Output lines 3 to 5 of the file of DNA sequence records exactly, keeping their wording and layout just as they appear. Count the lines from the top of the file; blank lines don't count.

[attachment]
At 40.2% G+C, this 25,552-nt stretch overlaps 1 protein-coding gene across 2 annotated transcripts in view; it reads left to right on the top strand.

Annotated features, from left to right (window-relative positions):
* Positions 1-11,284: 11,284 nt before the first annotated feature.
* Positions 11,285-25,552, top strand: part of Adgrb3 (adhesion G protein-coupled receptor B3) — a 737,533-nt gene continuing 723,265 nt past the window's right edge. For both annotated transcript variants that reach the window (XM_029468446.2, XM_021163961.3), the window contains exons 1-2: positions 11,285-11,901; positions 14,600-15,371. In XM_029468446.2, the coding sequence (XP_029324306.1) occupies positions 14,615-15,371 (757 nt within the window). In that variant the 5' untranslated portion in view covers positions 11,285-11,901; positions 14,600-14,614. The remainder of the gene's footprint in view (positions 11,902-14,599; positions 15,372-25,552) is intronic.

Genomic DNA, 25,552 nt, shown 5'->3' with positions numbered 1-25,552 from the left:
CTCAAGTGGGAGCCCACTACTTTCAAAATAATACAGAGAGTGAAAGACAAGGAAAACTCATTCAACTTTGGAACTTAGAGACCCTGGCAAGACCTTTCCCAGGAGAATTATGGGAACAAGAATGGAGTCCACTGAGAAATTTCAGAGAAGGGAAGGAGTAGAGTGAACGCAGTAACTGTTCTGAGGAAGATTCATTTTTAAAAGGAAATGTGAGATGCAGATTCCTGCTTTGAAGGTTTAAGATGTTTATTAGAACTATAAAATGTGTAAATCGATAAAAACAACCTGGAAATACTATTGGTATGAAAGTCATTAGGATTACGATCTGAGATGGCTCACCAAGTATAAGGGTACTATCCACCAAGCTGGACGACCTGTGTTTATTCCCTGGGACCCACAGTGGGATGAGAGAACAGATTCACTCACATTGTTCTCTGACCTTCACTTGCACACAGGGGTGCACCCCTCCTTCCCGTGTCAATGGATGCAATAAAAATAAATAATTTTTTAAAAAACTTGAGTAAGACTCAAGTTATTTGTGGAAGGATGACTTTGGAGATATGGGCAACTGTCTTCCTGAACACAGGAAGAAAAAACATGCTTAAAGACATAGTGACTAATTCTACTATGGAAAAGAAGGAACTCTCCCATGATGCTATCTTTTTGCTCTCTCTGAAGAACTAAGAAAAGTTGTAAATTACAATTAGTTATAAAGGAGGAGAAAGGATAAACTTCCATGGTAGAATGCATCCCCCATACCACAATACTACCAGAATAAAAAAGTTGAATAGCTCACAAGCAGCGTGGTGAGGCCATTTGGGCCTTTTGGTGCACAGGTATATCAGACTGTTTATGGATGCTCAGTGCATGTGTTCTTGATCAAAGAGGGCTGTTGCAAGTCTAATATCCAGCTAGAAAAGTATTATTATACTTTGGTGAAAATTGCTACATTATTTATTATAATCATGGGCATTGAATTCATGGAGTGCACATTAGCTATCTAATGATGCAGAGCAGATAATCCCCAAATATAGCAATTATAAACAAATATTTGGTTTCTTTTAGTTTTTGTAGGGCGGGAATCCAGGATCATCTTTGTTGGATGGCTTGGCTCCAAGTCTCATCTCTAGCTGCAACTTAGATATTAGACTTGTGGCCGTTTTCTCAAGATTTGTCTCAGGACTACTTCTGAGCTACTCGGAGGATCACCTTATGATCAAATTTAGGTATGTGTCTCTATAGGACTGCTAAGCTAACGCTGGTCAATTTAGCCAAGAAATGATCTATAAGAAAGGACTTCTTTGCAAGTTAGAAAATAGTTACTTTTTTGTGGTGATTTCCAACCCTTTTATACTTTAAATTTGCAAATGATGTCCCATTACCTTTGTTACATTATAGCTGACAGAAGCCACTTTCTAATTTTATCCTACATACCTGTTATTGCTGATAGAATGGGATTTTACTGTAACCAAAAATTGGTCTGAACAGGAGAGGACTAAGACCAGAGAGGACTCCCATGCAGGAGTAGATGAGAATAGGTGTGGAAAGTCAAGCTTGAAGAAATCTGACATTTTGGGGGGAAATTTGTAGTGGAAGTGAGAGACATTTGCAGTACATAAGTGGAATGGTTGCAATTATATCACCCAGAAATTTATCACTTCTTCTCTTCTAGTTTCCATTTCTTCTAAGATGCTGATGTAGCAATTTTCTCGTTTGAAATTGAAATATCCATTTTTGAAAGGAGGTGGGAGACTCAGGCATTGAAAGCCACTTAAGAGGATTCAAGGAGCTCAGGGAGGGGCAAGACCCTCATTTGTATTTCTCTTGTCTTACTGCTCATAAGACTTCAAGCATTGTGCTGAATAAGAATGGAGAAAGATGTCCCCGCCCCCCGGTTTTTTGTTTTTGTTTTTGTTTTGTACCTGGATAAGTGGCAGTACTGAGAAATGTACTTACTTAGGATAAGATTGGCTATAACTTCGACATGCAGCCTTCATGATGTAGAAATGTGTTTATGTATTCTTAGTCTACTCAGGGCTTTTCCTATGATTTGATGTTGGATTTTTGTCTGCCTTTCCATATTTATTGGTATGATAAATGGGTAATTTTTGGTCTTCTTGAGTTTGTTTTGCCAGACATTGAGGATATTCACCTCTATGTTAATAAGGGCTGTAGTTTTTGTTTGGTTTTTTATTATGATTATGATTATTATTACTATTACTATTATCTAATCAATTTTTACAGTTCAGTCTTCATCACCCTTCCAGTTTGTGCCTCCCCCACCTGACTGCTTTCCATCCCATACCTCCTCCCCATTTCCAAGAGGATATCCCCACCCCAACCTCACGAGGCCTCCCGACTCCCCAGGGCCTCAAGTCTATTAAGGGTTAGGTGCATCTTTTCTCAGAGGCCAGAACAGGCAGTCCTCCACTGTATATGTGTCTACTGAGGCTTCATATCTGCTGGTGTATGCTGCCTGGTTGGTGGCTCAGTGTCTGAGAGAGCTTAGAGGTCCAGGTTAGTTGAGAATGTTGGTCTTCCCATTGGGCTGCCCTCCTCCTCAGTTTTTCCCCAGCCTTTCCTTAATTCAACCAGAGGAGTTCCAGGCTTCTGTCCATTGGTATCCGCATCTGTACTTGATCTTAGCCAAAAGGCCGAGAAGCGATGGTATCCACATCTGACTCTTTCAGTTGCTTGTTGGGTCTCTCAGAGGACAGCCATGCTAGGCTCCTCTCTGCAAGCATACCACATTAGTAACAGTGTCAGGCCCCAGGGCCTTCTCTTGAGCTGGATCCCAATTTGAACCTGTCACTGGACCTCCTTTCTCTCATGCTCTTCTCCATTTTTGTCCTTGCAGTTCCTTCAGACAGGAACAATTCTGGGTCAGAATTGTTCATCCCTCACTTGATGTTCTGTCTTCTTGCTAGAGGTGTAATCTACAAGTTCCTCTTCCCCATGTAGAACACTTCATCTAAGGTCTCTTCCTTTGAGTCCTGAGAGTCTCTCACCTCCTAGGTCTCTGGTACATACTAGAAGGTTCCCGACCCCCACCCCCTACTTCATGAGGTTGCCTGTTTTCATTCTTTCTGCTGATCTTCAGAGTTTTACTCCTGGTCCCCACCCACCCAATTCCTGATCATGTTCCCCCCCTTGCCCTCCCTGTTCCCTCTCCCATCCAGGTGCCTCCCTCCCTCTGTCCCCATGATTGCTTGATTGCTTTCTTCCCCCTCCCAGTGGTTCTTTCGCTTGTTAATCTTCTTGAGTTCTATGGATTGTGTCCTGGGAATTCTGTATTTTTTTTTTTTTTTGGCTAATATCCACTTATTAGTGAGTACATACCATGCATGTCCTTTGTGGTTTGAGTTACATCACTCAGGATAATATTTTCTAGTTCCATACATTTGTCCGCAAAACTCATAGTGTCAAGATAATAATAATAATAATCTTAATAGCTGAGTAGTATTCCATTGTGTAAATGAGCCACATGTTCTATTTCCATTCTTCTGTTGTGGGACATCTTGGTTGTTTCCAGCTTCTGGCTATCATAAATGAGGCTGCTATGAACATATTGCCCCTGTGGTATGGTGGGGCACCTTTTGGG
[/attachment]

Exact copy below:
* Positions 1-11,284: 11,284 nt before the first annotated feature.
* Positions 11,285-25,552, top strand: part of Adgrb3 (adhesion G protein-coupled receptor B3) — a 737,533-nt gene continuing 723,265 nt past the window's right edge. For both annotated transcript variants that reach the window (XM_029468446.2, XM_021163961.3), the window contains exons 1-2: positions 11,285-11,901; positions 14,600-15,371. In XM_029468446.2, the coding sequence (XP_029324306.1) occupies positions 14,615-15,371 (757 nt within the window). In that variant the 5' untranslated portion in view covers positions 11,285-11,901; positions 14,600-14,614. The remainder of the gene's footprint in view (positions 11,902-14,599; positions 15,372-25,552) is intronic.

Genomic DNA, 25,552 nt, shown 5'->3' with positions numbered 1-25,552 from the left: